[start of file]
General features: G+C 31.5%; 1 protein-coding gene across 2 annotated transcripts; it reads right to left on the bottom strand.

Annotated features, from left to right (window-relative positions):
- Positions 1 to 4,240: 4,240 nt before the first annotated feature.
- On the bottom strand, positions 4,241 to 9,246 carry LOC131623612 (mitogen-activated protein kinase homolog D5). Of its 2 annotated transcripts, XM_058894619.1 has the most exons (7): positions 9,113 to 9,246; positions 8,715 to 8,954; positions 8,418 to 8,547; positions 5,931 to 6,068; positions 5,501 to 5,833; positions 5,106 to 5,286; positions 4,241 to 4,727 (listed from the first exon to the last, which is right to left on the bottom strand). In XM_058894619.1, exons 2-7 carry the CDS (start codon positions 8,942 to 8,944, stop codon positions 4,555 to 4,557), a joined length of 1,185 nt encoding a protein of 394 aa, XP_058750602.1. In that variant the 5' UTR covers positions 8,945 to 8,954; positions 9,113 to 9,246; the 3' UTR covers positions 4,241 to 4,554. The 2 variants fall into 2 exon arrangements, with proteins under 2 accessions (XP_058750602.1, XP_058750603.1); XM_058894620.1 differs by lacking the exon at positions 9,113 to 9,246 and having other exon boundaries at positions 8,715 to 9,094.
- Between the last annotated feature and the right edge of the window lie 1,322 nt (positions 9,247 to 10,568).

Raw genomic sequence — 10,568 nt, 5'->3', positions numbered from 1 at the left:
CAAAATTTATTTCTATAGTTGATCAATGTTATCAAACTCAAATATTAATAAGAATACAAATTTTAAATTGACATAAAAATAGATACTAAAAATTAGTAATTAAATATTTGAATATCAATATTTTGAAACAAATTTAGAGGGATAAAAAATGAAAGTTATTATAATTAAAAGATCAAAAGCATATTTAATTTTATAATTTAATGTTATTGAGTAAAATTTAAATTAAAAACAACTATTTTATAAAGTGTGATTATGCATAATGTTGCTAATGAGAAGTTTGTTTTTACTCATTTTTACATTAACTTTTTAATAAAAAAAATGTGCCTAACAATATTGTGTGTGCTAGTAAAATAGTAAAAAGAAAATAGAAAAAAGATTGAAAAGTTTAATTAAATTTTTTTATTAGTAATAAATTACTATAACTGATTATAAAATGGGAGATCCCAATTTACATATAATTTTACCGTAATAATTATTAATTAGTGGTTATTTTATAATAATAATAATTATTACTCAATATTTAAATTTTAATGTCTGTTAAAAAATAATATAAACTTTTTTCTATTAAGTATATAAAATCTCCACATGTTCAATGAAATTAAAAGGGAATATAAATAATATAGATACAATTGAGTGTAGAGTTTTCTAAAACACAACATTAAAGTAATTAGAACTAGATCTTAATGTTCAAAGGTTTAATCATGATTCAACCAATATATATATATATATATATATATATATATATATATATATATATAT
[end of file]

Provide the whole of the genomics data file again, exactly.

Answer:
General features: G+C 31.5%; 1 protein-coding gene across 2 annotated transcripts; it reads right to left on the bottom strand.

Annotated features, from left to right (window-relative positions):
- Positions 1 to 4,240: 4,240 nt before the first annotated feature.
- On the bottom strand, positions 4,241 to 9,246 carry LOC131623612 (mitogen-activated protein kinase homolog D5). Of its 2 annotated transcripts, XM_058894619.1 has the most exons (7): positions 9,113 to 9,246; positions 8,715 to 8,954; positions 8,418 to 8,547; positions 5,931 to 6,068; positions 5,501 to 5,833; positions 5,106 to 5,286; positions 4,241 to 4,727 (listed from the first exon to the last, which is right to left on the bottom strand). In XM_058894619.1, exons 2-7 carry the CDS (start codon positions 8,942 to 8,944, stop codon positions 4,555 to 4,557), a joined length of 1,185 nt encoding a protein of 394 aa, XP_058750602.1. In that variant the 5' UTR covers positions 8,945 to 8,954; positions 9,113 to 9,246; the 3' UTR covers positions 4,241 to 4,554. The 2 variants fall into 2 exon arrangements, with proteins under 2 accessions (XP_058750602.1, XP_058750603.1); XM_058894620.1 differs by lacking the exon at positions 9,113 to 9,246 and having other exon boundaries at positions 8,715 to 9,094.
- Between the last annotated feature and the right edge of the window lie 1,322 nt (positions 9,247 to 10,568).

Raw genomic sequence — 10,568 nt, 5'->3', positions numbered from 1 at the left:
CAAAATTTATTTCTATAGTTGATCAATGTTATCAAACTCAAATATTAATAAGAATACAAATTTTAAATTGACATAAAAATAGATACTAAAAATTAGTAATTAAATATTTGAATATCAATATTTTGAAACAAATTTAGAGGGATAAAAAATGAAAGTTATTATAATTAAAAGATCAAAAGCATATTTAATTTTATAATTTAATGTTATTGAGTAAAATTTAAATTAAAAACAACTATTTTATAAAGTGTGATTATGCATAATGTTGCTAATGAGAAGTTTGTTTTTACTCATTTTTACATTAACTTTTTAATAAAAAAAATGTGCCTAACAATATTGTGTGTGCTAGTAAAATAGTAAAAAGAAAATAGAAAAAAGATTGAAAAGTTTAATTAAATTTTTTTATTAGTAATAAATTACTATAACTGATTATAAAATGGGAGATCCCAATTTACATATAATTTTACCGTAATAATTATTAATTAGTGGTTATTTTATAATAATAATAATTATTACTCAATATTTAAATTTTAATGTCTGTTAAAAAATAATATAAACTTTTTTCTATTAAGTATATAAAATCTCCACATGTTCAATGAAATTAAAAGGGAATATAAATAATATAGATACAATTGAGTGTAGAGTTTTCTAAAACACAACATTAAAGTAATTAGAACTAGATCTTAATGTTCAAAGGTTTAATCATGATTCAACCAATATATATATATATATATATATATATATATATATATATATATATAT